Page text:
Every March, a miracle takes place in the San Luis Valley of Colorado. The Sandhill Cranes return by the thousands, during early spring on their migration route north, to mate & create their nests. Considered a high mountain desert area & rimmed by the spectacular snow-capped Sangre de Cristo & San Juan mountain ranges, the melting snow from the nearby mountains is enough to create wet marshes in this temperate valley that the cranes especially love for their breeding grounds.
Yet what lends an even more epic quality to this annual beautiful migration, beyond the return of thousands of cranes (as far as the eye can see), is the fact that this species of crane has been coming to the San Luis Valley in southern Colorado for millions of years.
The phenomenon of these lovers' return is so ancient that it has been preserved in petroglyphs etched by Native Americans throughout the Southwestern U.S. for thousands of years.
Now, anyone who's read my blog or my books knows that I am as sentimental as they come and a sucker for true love! So of course it captured my attention that these elegant birds, who mate for life, are known for having a lovely heart-shaped marking on their foreheads. If you've read my novel Twixt, and seen how much I love the mysterious raven, then you'll understand why the Sandhill Cranes made my imagination soar, and I just had to use them as a symbol for the ancient lovers featured in my new novel Mission Archangel--the magical sequel to Twixt in the Enchanted Outlaws Series that tells the love story of Rose's best friend, Amy Tinker.
So while researching Mission Archangel (which will be out in 2016), I took a trip to the San Luis Valley where the novel is set to see the sights, sounds, and in particular, the beautiful arrival of the Sandhill Cranes against the back drop of the Great Sand Dunes National Park and the Sangre de Cristo mountains.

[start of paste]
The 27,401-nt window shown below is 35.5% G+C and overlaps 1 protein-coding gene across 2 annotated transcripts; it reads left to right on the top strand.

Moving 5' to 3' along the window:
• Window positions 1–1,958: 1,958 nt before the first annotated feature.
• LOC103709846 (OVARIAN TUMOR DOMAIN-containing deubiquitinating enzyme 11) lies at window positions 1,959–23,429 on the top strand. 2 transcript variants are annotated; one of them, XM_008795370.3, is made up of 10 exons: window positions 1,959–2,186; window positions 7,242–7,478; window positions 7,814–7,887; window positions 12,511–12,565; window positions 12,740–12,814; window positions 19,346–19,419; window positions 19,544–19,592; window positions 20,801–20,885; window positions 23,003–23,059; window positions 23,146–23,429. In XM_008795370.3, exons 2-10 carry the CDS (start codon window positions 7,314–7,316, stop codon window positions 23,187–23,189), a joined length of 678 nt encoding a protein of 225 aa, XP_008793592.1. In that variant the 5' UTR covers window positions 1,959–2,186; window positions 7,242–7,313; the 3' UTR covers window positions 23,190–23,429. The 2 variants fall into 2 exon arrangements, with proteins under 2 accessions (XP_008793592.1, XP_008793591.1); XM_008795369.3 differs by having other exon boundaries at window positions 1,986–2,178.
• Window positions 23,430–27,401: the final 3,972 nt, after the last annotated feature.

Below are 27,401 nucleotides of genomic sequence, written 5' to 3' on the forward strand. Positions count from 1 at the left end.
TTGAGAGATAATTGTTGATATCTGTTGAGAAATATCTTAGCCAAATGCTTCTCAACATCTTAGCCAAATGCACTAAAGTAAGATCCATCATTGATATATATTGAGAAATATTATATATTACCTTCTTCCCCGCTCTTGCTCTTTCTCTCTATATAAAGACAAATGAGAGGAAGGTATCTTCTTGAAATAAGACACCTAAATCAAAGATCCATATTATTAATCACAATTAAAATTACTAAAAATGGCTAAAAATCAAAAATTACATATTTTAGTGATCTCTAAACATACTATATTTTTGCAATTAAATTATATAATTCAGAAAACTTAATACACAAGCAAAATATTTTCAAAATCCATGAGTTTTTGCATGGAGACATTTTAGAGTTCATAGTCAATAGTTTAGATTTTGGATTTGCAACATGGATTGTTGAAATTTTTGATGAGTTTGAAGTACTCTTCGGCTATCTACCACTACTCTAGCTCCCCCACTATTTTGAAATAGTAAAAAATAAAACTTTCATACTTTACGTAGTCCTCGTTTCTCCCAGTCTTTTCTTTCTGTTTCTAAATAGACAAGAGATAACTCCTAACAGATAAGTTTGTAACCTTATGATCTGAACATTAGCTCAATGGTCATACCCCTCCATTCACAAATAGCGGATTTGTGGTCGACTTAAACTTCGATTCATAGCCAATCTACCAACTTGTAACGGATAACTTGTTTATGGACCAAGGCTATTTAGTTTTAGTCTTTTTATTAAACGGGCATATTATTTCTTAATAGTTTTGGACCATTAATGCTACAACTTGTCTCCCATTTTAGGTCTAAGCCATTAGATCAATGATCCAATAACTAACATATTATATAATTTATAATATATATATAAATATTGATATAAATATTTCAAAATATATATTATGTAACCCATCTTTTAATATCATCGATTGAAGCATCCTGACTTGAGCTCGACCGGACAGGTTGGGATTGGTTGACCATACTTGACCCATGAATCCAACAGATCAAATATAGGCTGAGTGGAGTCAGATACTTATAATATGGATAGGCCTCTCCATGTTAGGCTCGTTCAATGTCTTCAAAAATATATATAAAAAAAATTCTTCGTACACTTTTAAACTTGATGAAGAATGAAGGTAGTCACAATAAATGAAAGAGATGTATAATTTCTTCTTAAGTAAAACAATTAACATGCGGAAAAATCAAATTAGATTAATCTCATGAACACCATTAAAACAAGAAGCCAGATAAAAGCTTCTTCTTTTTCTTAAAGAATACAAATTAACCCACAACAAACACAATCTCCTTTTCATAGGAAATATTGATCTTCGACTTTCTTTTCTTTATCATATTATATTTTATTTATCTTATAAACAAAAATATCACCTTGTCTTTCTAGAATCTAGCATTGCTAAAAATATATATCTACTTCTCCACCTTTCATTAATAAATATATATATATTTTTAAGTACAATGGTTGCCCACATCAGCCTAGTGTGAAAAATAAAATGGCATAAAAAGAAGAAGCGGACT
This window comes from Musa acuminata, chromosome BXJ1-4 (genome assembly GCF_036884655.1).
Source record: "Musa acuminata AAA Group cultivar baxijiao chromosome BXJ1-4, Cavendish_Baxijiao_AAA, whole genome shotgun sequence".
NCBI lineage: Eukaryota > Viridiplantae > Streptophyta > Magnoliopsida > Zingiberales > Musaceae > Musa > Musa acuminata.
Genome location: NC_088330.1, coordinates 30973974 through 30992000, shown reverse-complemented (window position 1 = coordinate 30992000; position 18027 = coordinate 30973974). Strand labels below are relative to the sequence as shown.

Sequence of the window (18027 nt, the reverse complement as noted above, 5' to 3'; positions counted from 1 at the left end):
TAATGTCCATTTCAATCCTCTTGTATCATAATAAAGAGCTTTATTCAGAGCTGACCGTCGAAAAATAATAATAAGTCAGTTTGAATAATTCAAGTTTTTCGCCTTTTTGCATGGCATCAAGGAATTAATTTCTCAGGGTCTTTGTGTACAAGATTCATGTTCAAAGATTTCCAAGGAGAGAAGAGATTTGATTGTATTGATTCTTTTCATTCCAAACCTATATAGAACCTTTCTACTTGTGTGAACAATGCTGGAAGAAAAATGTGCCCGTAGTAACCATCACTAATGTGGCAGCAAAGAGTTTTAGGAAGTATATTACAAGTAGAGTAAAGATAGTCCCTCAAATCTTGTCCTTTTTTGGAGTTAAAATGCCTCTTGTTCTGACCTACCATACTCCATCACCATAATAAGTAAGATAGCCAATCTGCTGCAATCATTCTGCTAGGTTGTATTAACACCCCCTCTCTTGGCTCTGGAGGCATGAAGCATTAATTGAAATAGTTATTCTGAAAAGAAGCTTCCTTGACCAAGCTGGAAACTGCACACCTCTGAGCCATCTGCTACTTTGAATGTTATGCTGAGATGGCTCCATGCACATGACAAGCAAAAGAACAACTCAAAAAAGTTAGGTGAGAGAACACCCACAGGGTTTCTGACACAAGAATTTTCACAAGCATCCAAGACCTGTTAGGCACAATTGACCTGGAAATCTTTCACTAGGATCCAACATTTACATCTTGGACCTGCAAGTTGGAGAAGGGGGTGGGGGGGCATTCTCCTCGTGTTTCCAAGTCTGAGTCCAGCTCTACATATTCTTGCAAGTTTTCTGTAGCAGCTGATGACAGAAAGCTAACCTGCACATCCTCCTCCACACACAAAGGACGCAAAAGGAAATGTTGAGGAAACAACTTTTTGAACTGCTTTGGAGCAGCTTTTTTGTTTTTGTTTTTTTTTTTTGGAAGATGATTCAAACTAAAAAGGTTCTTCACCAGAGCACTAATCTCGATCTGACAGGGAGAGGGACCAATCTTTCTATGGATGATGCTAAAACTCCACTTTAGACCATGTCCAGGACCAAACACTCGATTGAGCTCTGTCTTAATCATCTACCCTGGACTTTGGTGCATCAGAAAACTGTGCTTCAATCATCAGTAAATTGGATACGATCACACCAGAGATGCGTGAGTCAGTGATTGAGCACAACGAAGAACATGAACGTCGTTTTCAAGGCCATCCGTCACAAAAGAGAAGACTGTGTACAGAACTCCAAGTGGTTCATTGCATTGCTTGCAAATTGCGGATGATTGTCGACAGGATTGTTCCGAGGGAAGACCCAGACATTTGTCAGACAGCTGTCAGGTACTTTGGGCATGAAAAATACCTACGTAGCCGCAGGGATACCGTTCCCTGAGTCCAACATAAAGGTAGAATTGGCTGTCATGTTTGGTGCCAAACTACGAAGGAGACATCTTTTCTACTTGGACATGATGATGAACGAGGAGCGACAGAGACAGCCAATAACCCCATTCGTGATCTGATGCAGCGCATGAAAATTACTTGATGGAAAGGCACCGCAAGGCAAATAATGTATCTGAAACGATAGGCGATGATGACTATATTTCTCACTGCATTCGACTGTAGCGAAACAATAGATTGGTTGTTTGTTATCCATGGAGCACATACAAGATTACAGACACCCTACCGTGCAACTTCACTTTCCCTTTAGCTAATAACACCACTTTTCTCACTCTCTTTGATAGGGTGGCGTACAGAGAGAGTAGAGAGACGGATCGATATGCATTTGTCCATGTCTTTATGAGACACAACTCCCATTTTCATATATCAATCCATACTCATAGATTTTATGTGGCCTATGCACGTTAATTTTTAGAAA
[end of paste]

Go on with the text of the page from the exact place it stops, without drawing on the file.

My only problem? They hadn't arrived yet! Despite the fact that I got up at dark-thirty in the morning & toted binoculars to the marsh areas of the San Luis Valley to see them in the freezing cold, there were no Sandhill Cranes to be found. Unfortunately, I'd hit the migration season a bit early in the year, so a little dejected, I went back to my hotel and picked up my husband & sons and took them out for breakfast. My children begged to go to a local skatepark afterwards, so I obliged them, and then I decided to take the long way back to our hotel on a remote country road to show my family some of the spectacular scenery of the area.
To my total surprise, and in one of the most magical moments of my life, the Sandhill Cranes began to arrive at that exact moment! I tear up just thinking about it--as my small family stepped out of our car and looked over the wetlands, the sky became peppered with the dark silhouettes of these elegant birds, arriving by the hundreds, to land in the marsh area. And I'll never forget their beautiful calls to one another as they began to arrive, with that reedy, haunting quality, as if to say, "We're here! We made it! Let the dancing begin!" Because what the Sandhill Cranes do during their mating season is spread their giant, 5-7 foot wings & leap & spiral & float in ornate dances that they spontaneously create for one another, which they began to do as we watched, spellbound, by this natural phenomenon.
My children were just as silent & mesmerized as I was as we watched these lovely birds move in almost a choreographed way for each other, with their striking white and red markings and long, elegant necks & legs.
Because this was a special "research" trip for me to stir up ideas & be inspired to write Mission Archangel, I have to admit I felt especially blessed to catch sight of these birds, and it made me feel as though my novel might have a very auspicious--and even magical--destiny. I hope this novel can measure up to this early-morning sacred moment I was able to experience, and most of all, I hope that Mission Archangel will remind us all of the eternal beauty of the path of these ancient lovers & their enchanting return to the San Luis Valley.
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